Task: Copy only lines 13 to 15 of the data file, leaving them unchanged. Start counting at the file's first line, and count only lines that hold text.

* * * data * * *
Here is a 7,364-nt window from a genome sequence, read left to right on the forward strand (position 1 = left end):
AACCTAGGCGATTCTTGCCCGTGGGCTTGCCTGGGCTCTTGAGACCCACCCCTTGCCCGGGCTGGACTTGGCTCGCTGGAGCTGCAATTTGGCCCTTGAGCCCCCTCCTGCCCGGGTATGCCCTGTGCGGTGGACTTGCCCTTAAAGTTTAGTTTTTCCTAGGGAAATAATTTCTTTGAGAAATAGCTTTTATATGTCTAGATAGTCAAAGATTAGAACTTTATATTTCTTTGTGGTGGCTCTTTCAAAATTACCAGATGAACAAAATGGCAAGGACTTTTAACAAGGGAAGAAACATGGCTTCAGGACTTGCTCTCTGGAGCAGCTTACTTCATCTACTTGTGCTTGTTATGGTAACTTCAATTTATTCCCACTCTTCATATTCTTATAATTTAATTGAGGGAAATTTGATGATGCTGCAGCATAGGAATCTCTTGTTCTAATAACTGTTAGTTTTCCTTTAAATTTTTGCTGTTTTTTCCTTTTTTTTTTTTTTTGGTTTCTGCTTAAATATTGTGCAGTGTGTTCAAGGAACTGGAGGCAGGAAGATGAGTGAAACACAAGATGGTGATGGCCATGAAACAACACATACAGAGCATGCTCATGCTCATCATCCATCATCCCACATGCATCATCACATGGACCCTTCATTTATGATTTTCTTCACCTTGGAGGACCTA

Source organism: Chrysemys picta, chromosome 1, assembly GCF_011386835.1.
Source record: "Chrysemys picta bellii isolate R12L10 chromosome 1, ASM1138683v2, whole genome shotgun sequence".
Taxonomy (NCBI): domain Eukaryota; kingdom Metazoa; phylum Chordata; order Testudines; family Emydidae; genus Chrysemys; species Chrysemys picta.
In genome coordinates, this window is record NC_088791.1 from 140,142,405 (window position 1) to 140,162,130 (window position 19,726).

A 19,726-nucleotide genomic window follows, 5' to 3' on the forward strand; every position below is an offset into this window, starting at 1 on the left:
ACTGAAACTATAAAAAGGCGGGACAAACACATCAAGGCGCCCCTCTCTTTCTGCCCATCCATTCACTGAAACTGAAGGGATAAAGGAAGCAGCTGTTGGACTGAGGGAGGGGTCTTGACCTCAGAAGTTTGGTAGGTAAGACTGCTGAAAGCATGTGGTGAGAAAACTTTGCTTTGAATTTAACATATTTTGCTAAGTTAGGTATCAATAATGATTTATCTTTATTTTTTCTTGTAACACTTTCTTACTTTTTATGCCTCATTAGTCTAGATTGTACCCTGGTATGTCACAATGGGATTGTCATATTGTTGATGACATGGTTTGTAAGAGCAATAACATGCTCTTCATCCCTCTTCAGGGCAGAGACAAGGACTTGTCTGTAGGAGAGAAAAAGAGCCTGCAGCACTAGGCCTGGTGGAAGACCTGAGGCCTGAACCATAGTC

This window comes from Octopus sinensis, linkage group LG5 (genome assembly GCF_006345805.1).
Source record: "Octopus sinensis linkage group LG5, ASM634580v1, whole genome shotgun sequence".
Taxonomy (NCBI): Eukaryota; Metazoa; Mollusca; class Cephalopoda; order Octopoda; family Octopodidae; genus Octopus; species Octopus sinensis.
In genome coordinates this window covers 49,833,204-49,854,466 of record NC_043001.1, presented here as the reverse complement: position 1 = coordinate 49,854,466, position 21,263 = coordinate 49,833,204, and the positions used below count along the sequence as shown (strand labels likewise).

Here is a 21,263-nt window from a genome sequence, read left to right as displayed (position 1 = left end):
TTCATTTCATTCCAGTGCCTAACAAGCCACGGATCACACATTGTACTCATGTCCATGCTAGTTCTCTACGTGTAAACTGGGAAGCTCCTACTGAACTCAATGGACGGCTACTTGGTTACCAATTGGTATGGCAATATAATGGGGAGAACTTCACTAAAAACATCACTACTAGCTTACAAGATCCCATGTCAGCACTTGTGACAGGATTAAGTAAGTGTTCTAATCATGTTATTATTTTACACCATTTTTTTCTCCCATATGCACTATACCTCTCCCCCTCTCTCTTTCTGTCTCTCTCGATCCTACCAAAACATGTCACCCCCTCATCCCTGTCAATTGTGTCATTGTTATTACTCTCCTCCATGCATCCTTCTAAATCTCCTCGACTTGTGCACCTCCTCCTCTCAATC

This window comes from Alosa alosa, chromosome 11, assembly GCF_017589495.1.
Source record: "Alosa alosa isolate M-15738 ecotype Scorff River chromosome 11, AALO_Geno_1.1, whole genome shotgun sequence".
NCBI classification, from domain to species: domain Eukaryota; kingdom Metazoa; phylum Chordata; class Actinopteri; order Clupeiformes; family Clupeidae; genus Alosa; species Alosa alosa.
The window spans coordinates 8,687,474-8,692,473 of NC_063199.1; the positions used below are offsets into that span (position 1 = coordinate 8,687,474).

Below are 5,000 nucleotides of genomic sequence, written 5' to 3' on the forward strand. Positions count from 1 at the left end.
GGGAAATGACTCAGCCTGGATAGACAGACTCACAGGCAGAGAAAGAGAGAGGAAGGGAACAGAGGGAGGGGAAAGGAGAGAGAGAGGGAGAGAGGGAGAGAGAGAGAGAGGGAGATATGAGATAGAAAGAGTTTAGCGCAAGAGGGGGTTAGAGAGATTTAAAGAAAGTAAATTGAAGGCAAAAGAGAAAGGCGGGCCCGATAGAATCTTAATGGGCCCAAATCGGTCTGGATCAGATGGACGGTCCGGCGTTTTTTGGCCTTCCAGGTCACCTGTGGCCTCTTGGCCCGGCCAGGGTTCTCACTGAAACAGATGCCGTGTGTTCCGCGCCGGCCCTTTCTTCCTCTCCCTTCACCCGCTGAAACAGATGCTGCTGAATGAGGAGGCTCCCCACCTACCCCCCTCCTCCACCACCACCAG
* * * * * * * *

Here is a 21,263-nt window from a genome sequence, read left to right as displayed (position 1 = left end):
TTCATTTCATTCCAGTGCCTAACAAGCCACGGATCACACATTGTACTCATGTCCATGCTAGTTCTCTACGTGTAAACTGGGAAGCTCCTACTGAACTCAATGGACGGCTACTTGGTTACCAATTGGTATGGCAATATAATGGGGAGAACTTCACTAAAAACATCACTACTAGCTTACAAGATCCCATGTCAGCACTTGTGACAGGATTAAGTAAGTGTTCTAATCATGTTATTATTTTACACCATTTTTTTCTCCCATATGCACTATACCTCTCCCCCTCTCTCTTTCTGTCTCTCTCGATCCTACCAAAACATGTCACCCCCTCATCCCTGTCAATTGTGTCATTGTTATTACTCTCCTCCATGCATCCTTCTAAATCTCCTCGACTTGTGCACCTCCTCCTCTCAATC

This window comes from Alosa alosa, chromosome 11, assembly GCF_017589495.1.